No visit to Italy is complete without a couple of days in the company of Dante, Michelangelo and co, because if one city sums up Italy in all its Renaissance glory – the painting, the sculpture, the poetry, the architecture – this little city by the Arno is it.
Camping Internazionale Firenze is as ‘internazionale’ as the name suggests. There are more national flags aloft over reception than in an Olympic athletes’ village. This is Florence (Firenze to the locals), after all, and in summer it’s clogged with gaily-clad camera-clicking culture-vultures from all possible corners of the globe. But the site is a 20-minute, €1.20, bus ride from the city centre, so in the height of a Tuscan summer you’ll be able to relax a little way away from all the hubbub happening in town.
The site is reasonably large and quite steep, but the good news is that the chalets are out of sight near reception and the camping area is on long, broad grassy terraces up the hill. Though you can’t see downtown Florence from the site, pitch over here and you’ll have views of the illuminated convent of San Paulo on one hill, or pitch over there and there’s the monastery of Certosa. As night falls, you’ll see bats on the wing, flitting between the trees with their built-in sat-navs picking out bugs and moths in the air, and you’ll be winked at by the fireflies lurking in the grass. You’d be hard-pushed to find that sort of thing in a 2-star pensione in town.
Down the hill on one side of the site is a fairly lively bar, frequented by a youngish crowd whose attire is usually as loud as their voices. Luckily for all campers in need of a peaceful time, it’s all well out of earshot of the camping area.
There’s also a modest restaurant (no awards, as yet, and don’t hold your breath) and a reasonably well-stocked little shop, where the basics of breakfast can be found in the morning and a cold beer in the evening, if you want to take one back, sit on the grass and Bluetooth the bats.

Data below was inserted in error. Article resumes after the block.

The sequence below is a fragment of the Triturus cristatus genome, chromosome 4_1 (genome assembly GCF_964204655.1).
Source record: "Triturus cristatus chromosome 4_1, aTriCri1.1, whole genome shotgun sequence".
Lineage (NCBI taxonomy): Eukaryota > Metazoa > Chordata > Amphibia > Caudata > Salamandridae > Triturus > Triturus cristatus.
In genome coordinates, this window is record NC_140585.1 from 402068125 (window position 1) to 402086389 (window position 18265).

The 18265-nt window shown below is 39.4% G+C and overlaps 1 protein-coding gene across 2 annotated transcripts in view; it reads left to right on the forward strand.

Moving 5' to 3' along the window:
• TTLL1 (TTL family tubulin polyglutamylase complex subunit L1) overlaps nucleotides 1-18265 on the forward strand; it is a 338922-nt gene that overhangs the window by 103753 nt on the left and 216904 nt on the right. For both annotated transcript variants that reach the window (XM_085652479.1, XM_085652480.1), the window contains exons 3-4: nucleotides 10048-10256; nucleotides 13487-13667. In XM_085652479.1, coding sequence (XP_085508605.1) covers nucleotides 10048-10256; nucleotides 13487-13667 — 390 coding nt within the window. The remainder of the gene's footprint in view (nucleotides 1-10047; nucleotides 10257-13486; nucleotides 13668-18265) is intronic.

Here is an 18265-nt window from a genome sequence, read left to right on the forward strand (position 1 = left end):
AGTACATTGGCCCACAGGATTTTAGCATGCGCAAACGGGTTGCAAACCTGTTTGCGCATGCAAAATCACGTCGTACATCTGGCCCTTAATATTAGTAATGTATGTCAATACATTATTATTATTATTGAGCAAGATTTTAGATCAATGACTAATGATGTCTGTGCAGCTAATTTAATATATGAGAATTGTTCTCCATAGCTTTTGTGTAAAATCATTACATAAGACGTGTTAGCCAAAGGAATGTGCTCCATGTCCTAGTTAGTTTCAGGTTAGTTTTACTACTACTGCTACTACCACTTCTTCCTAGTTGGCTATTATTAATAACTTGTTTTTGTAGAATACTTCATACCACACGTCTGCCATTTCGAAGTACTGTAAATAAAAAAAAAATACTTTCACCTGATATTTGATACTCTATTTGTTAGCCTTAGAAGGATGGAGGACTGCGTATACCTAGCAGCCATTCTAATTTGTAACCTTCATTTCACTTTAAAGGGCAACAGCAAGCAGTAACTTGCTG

And when it’s time to hit the tourist trail you just won’t know where to start. Michelangelo at the Academia or Donatello at the Bargello? A café macchiato or a glass of Chianti? Prosciutto or formaggio? Ponte Vecchio or Ponti’s ice cream? You need to take a deep breath, lace up your most sensible walking shoes and prepare yourself for culture, Italian-style.
Florence is one of those convenient cities in which the main attractions are all handily within walking distance of each other. But unfortunately there are so many to choose from that you can easily cover the Olympic marathon distance getting from one to the next, and on to the next.
At least it’s all walker-friendly; the centre’s streets are largely pedestrianised or only have room for those scooters that sound like hairdryers and tiny Fiats that look like upturned bathtubs. Neither seems capable of more than 15 mph, even with a tailwind, so you’re in more danger of tripping on the ancient cobble stones than anything else.
Just pick up a map and don’t pay too much attention to the road signs. They’ll just point you to Rome.
FacilitiesAmple showers and WCs and plenty of washing facilities (clothes and dishes) in a central block. The reception has leaflets and boards with local information, a small shop selling essentials (including postcards and stamps), a bar and a pizzeria. There is an internet point, WiFi and a tv room. An outdoor swimming pool is free for campers to use. There’s a large electricity pylon slap-bang in the middle of the site and there is a bit of noise from the motorway.
Tents, campervans, caravans, dogs – yes.
NearbyClimb the dome of Brunelleschi’s Duomo, explaining as you go how the twinskinned structure was built without scaffolding, and then regain your breath by enjoying the views from the top. To seeing Donatello’s über-camp statue of David – a far cry from Michelangelo’s massive muscular marble version at the Academia. Donatello’s androgynous little imp has undergone an 18-month restoration programme and is back on display at the Bargello.
Food & DrinkThe campsite has its own small bar, pizzeria and restaurant serving a few of the local Tuscan dishes with a shaded area for outside dining. Eat on the hoof when in town. Just by the Duomo there’s a great little enoteca (wine bar) called Alessi (Via delle Oche), which serves delicious bruschetta and quality wines by the glass. For something near the Uffizi, try Giulliano Centro, a small café with local grub – spiced and herbed chicken, local sausage, rosti and a dollop of spinach and broccoli mashed up with garlic and olive oil. Just opposite is a great stand-up place serving Tuscan nibbles like artichoke and truffle on bread and help-yourself chianti at €2 a go.
PitchesTerraced, grassy pitches mostly in the shade of trees (olives trees, acacias, oaks, pines, poplars).
No availability showing at Internazionale Firenze.
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